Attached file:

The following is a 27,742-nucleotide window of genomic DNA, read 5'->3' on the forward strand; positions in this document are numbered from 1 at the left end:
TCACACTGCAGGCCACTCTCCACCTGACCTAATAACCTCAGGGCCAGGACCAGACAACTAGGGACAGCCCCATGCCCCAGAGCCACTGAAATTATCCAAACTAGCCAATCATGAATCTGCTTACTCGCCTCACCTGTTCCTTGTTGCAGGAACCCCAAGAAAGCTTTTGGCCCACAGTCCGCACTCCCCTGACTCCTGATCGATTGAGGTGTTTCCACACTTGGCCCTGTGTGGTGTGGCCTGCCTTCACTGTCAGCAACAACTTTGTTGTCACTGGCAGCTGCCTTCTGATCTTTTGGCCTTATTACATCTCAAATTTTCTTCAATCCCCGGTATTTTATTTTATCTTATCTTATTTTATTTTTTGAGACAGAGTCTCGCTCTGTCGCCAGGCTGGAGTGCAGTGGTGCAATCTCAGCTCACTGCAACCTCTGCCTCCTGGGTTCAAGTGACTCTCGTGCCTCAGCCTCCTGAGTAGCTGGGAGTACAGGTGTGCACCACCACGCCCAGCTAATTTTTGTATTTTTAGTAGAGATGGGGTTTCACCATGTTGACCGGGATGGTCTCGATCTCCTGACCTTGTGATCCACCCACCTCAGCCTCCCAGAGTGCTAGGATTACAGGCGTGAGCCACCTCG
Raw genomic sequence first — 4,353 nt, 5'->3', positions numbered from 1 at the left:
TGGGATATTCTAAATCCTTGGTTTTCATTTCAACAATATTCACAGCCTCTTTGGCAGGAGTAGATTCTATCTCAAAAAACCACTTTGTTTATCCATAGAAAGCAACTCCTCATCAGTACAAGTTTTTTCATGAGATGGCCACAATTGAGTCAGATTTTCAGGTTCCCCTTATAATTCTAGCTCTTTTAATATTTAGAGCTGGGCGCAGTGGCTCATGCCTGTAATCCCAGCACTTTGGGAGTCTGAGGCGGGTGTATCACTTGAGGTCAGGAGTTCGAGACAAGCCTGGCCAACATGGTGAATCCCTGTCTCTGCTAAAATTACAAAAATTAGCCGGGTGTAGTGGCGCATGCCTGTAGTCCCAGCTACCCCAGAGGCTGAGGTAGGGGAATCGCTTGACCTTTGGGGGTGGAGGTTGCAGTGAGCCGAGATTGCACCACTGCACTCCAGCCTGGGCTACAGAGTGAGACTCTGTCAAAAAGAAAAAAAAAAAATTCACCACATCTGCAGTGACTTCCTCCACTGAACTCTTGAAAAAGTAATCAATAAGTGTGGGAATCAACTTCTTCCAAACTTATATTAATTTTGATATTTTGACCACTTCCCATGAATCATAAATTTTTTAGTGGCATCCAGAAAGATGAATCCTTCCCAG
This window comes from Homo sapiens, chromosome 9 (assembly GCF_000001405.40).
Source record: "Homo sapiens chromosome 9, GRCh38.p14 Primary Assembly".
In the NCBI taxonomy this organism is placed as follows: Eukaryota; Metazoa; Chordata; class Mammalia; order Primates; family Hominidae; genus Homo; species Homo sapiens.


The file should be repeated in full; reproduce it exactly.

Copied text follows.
The following is a 27,742-nucleotide window of genomic DNA, read 5'->3' on the forward strand; positions in this document are numbered from 1 at the left end:
TCACACTGCAGGCCACTCTCCACCTGACCTAATAACCTCAGGGCCAGGACCAGACAACTAGGGACAGCCCCATGCCCCAGAGCCACTGAAATTATCCAAACTAGCCAATCATGAATCTGCTTACTCGCCTCACCTGTTCCTTGTTGCAGGAACCCCAAGAAAGCTTTTGGCCCACAGTCCGCACTCCCCTGACTCCTGATCGATTGAGGTGTTTCCACACTTGGCCCTGTGTGGTGTGGCCTGCCTTCACTGTCAGCAACAACTTTGTTGTCACTGGCAGCTGCCTTCTGATCTTTTGGCCTTATTACATCTCAAATTTTCTTCAATCCCCGGTATTTTATTTTATCTTATCTTATTTTATTTTTTGAGACAGAGTCTCGCTCTGTCGCCAGGCTGGAGTGCAGTGGTGCAATCTCAGCTCACTGCAACCTCTGCCTCCTGGGTTCAAGTGACTCTCGTGCCTCAGCCTCCTGAGTAGCTGGGAGTACAGGTGTGCACCACCACGCCCAGCTAATTTTTGTATTTTTAGTAGAGATGGGGTTTCACCATGTTGACCGGGATGGTCTCGATCTCCTGACCTTGTGATCCACCCACCTCAGCCTCCCAGAGTGCTAGGATTACAGGCGTGAGCCACCTCG
Raw genomic sequence first — 4,353 nt, 5'->3', positions numbered from 1 at the left:
TGGGATATTCTAAATCCTTGGTTTTCATTTCAACAATATTCACAGCCTCTTTGGCAGGAGTAGATTCTATCTCAAAAAACCACTTTGTTTATCCATAGAAAGCAACTCCTCATCAGTACAAGTTTTTTCATGAGATGGCCACAATTGAGTCAGATTTTCAGGTTCCCCTTATAATTCTAGCTCTTTTAATATTTAGAGCTGGGCGCAGTGGCTCATGCCTGTAATCCCAGCACTTTGGGAGTCTGAGGCGGGTGTATCACTTGAGGTCAGGAGTTCGAGACAAGCCTGGCCAACATGGTGAATCCCTGTCTCTGCTAAAATTACAAAAATTAGCCGGGTGTAGTGGCGCATGCCTGTAGTCCCAGCTACCCCAGAGGCTGAGGTAGGGGAATCGCTTGACCTTTGGGGGTGGAGGTTGCAGTGAGCCGAGATTGCACCACTGCACTCCAGCCTGGGCTACAGAGTGAGACTCTGTCAAAAAGAAAAAAAAAAAATTCACCACATCTGCAGTGACTTCCTCCACTGAACTCTTGAAAAAGTAATCAATAAGTGTGGGAATCAACTTCTTCCAAACTTATATTAATTTTGATATTTTGACCACTTCCCATGAATCATAAATTTTTTAGTGGCATCCAGAAAGATGAATCCTTCCCAG
This window comes from Homo sapiens, chromosome 9 (assembly GCF_000001405.40).
Source record: "Homo sapiens chromosome 9, GRCh38.p14 Primary Assembly".
In the NCBI taxonomy this organism is placed as follows: Eukaryota; Metazoa; Chordata; class Mammalia; order Primates; family Hominidae; genus Homo; species Homo sapiens.